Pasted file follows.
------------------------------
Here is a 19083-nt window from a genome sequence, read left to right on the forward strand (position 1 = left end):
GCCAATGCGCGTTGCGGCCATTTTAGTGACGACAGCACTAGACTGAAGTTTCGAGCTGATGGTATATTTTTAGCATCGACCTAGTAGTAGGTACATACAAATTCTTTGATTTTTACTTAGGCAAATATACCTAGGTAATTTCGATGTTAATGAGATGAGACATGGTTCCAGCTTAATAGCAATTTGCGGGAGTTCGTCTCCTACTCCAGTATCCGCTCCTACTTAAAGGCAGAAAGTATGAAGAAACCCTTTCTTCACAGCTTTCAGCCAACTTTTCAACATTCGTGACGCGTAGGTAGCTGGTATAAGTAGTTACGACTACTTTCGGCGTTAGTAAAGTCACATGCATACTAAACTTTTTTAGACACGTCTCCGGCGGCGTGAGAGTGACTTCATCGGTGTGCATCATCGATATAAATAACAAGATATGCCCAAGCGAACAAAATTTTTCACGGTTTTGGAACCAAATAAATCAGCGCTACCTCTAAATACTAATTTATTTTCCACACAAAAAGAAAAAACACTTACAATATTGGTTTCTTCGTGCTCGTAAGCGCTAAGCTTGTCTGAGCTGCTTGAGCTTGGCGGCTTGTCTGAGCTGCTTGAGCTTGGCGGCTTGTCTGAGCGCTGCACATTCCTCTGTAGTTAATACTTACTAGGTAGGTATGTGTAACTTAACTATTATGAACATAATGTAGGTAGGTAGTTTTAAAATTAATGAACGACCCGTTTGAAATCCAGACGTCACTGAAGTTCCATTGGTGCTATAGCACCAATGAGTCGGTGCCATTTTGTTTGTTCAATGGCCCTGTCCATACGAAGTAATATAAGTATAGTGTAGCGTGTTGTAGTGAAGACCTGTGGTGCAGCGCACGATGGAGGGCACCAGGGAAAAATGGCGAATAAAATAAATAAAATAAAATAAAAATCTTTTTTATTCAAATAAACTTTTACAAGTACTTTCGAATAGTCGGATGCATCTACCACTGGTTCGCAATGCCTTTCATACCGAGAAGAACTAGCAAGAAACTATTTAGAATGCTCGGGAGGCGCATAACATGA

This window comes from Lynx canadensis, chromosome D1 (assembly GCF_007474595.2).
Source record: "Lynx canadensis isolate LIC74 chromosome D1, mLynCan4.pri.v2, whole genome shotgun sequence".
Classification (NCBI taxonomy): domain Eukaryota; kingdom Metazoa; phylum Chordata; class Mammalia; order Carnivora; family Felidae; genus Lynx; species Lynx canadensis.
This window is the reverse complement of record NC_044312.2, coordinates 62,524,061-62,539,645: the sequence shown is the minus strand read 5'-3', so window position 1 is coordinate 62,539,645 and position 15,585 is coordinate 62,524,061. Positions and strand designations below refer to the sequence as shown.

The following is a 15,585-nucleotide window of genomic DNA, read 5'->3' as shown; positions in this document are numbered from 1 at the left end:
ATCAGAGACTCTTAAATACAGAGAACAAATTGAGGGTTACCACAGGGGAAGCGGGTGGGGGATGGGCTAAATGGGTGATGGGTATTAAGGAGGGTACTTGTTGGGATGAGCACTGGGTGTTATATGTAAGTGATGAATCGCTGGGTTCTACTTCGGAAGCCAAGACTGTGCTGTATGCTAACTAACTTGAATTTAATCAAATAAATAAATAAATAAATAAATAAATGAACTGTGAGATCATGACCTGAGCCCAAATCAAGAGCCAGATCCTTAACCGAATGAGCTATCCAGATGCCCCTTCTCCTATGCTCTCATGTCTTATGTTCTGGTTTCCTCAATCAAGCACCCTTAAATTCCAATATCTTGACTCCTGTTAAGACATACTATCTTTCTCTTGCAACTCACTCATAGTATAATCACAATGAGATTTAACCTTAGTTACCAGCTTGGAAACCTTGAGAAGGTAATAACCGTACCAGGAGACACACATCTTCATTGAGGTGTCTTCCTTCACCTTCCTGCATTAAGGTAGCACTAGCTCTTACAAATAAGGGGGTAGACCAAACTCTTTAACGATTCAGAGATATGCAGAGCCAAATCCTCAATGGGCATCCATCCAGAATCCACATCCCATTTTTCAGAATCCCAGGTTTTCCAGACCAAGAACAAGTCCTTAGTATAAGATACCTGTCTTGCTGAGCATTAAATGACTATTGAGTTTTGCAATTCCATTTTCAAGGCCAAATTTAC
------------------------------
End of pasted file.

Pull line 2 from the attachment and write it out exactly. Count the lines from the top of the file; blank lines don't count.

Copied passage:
GCCAATGCGCGTTGCGGCCATTTTAGTGACGACAGCACTAGACTGAAGTTTCGAGCTGATGGTATATTTTTAGCATCGACCTAGTAGTAGGTACATACAAATTCTTTGATTTTTACTTAGGCAAATATACCTAGGTAATTTCGATGTTAATGAGATGAGACATGGTTCCAGCTTAATAGCAATTTGCGGGAGTTCGTCTCCTACTCCAGTATCCGCTCCTACTTAAAGGCAGAAAGTATGAAGAAACCCTTTCTTCACAGCTTTCAGCCAACTTTTCAACATTCGTGACGCGTAGGTAGCTGGTATAAGTAGTTACGACTACTTTCGGCGTTAGTAAAGTCACATGCATACTAAACTTTTTTAGACACGTCTCCGGCGGCGTGAGAGTGACTTCATCGGTGTGCATCATCGATATAAATAACAAGATATGCCCAAGCGAACAAAATTTTTCACGGTTTTGGAACCAAATAAATCAGCGCTACCTCTAAATACTAATTTATTTTCCACACAAAAAGAAAAAACACTTACAATATTGGTTTCTTCGTGCTCGTAAGCGCTAAGCTTGTCTGAGCTGCTTGAGCTTGGCGGCTTGTCTGAGCTGCTTGAGCTTGGCGGCTTGTCTGAGCGCTGCACATTCCTCTGTAGTTAATACTTACTAGGTAGGTATGTGTAACTTAACTATTATGAACATAATGTAGGTAGGTAGTTTTAAAATTAATGAACGACCCGTTTGAAATCCAGACGTCACTGAAGTTCCATTGGTGCTATAGCACCAATGAGTCGGTGCCATTTTGTTTGTTCAATGGCCCTGTCCATACGAAGTAATATAAGTATAGTGTAGCGTGTTGTAGTGAAGACCTGTGGTGCAGCGCACGATGGAGGGCACCAGGGAAAAATGGCGAATAAAATAAATAAAATAAAATAAAAATCTTTTTTATTCAAATAAACTTTTACAAGTACTTTCGAATAGTCGGATGCATCTACCACTGGTTCGCAATGCCTTTCATACCGAGAAGAACTAGCAAGAAACTATTTAGAATGCTCGGGAGGCGCATAACATGA